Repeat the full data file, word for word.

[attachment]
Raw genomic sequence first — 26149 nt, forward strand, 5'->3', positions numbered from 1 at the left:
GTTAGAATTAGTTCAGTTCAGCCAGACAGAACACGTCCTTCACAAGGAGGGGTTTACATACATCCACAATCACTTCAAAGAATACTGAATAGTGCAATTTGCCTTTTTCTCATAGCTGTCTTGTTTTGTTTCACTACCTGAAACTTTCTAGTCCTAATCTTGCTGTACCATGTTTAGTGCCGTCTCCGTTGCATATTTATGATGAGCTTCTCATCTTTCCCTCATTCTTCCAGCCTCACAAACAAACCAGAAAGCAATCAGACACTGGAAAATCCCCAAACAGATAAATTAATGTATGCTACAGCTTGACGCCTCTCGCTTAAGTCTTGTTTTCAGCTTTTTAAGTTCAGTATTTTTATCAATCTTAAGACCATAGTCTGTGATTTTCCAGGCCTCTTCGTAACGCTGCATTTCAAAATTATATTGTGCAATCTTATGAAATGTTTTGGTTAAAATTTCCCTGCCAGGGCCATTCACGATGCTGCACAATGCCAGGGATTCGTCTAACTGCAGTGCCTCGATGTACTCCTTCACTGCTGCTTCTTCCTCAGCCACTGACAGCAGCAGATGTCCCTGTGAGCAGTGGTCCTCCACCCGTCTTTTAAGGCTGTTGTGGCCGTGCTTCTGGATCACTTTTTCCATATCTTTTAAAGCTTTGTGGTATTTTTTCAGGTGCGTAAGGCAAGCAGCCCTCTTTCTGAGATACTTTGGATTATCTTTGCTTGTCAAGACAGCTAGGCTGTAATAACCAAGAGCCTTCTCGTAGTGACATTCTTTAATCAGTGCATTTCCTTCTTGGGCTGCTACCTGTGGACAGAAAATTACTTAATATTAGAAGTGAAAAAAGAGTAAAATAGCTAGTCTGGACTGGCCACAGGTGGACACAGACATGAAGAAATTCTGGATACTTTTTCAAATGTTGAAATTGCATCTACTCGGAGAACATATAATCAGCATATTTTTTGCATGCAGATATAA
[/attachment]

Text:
Raw genomic sequence first — 26149 nt, forward strand, 5'->3', positions numbered from 1 at the left:
GTTAGAATTAGTTCAGTTCAGCCAGACAGAACACGTCCTTCACAAGGAGGGGTTTACATACATCCACAATCACTTCAAAGAATACTGAATAGTGCAATTTGCCTTTTTCTCATAGCTGTCTTGTTTTGTTTCACTACCTGAAACTTTCTAGTCCTAATCTTGCTGTACCATGTTTAGTGCCGTCTCCGTTGCATATTTATGATGAGCTTCTCATCTTTCCCTCATTCTTCCAGCCTCACAAACAAACCAGAAAGCAATCAGACACTGGAAAATCCCCAAACAGATAAATTAATGTATGCTACAGCTTGACGCCTCTCGCTTAAGTCTTGTTTTCAGCTTTTTAAGTTCAGTATTTTTATCAATCTTAAGACCATAGTCTGTGATTTTCCAGGCCTCTTCGTAACGCTGCATTTCAAAATTATATTGTGCAATCTTATGAAATGTTTTGGTTAAAATTTCCCTGCCAGGGCCATTCACGATGCTGCACAATGCCAGGGATTCGTCTAACTGCAGTGCCTCGATGTACTCCTTCACTGCTGCTTCTTCCTCAGCCACTGACAGCAGCAGATGTCCCTGTGAGCAGTGGTCCTCCACCCGTCTTTTAAGGCTGTTGTGGCCGTGCTTCTGGATCACTTTTTCCATATCTTTTAAAGCTTTGTGGTATTTTTTCAGGTGCGTAAGGCAAGCAGCCCTCTTTCTGAGATACTTTGGATTATCTTTGCTTGTCAAGACAGCTAGGCTGTAATAACCAAGAGCCTTCTCGTAGTGACATTCTTTAATCAGTGCATTTCCTTCTTGGGCTGCTACCTGTGGACAGAAAATTACTTAATATTAGAAGTGAAAAAAGAGTAAAATAGCTAGTCTGGACTGGCCACAGGTGGACACAGACATGAAGAAATTCTGGATACTTTTTCAAATGTTGAAATTGCATCTACTCGGAGAACATATAATCAGCATATTTTTTGCATGCAGATATAA